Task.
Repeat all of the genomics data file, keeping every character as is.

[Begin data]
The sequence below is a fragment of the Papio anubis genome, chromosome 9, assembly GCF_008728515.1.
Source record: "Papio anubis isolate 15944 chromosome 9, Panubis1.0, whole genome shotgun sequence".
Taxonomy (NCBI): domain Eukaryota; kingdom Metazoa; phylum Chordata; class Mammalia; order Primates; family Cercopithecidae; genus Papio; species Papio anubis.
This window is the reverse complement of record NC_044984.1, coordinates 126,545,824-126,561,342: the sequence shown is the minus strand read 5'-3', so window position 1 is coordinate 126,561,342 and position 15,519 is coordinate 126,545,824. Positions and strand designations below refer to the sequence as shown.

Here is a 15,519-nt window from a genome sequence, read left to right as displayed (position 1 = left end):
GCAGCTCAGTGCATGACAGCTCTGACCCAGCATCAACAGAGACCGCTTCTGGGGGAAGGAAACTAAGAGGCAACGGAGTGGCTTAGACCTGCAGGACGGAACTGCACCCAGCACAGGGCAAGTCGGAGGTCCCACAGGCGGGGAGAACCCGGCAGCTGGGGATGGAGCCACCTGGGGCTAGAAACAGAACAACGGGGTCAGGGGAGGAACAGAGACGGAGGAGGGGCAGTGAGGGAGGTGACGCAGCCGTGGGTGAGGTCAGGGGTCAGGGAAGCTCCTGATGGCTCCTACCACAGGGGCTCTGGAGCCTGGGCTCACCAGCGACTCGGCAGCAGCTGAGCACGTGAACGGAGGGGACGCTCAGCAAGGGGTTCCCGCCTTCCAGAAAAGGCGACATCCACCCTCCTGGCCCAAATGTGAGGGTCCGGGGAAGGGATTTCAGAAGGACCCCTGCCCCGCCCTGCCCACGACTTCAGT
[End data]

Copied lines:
The sequence below is a fragment of the Papio anubis genome, chromosome 9, assembly GCF_008728515.1.
Source record: "Papio anubis isolate 15944 chromosome 9, Panubis1.0, whole genome shotgun sequence".
Taxonomy (NCBI): domain Eukaryota; kingdom Metazoa; phylum Chordata; class Mammalia; order Primates; family Cercopithecidae; genus Papio; species Papio anubis.
This window is the reverse complement of record NC_044984.1, coordinates 126,545,824-126,561,342: the sequence shown is the minus strand read 5'-3', so window position 1 is coordinate 126,561,342 and position 15,519 is coordinate 126,545,824. Positions and strand designations below refer to the sequence as shown.

Here is a 15,519-nt window from a genome sequence, read left to right as displayed (position 1 = left end):
GCAGCTCAGTGCATGACAGCTCTGACCCAGCATCAACAGAGACCGCTTCTGGGGGAAGGAAACTAAGAGGCAACGGAGTGGCTTAGACCTGCAGGACGGAACTGCACCCAGCACAGGGCAAGTCGGAGGTCCCACAGGCGGGGAGAACCCGGCAGCTGGGGATGGAGCCACCTGGGGCTAGAAACAGAACAACGGGGTCAGGGGAGGAACAGAGACGGAGGAGGGGCAGTGAGGGAGGTGACGCAGCCGTGGGTGAGGTCAGGGGTCAGGGAAGCTCCTGATGGCTCCTACCACAGGGGCTCTGGAGCCTGGGCTCACCAGCGACTCGGCAGCAGCTGAGCACGTGAACGGAGGGGACGCTCAGCAAGGGGTTCCCGCCTTCCAGAAAAGGCGACATCCACCCTCCTGGCCCAAATGTGAGGGTCCGGGGAAGGGATTTCAGAAGGACCCCTGCCCCGCCCTGCCCACGACTTCAGT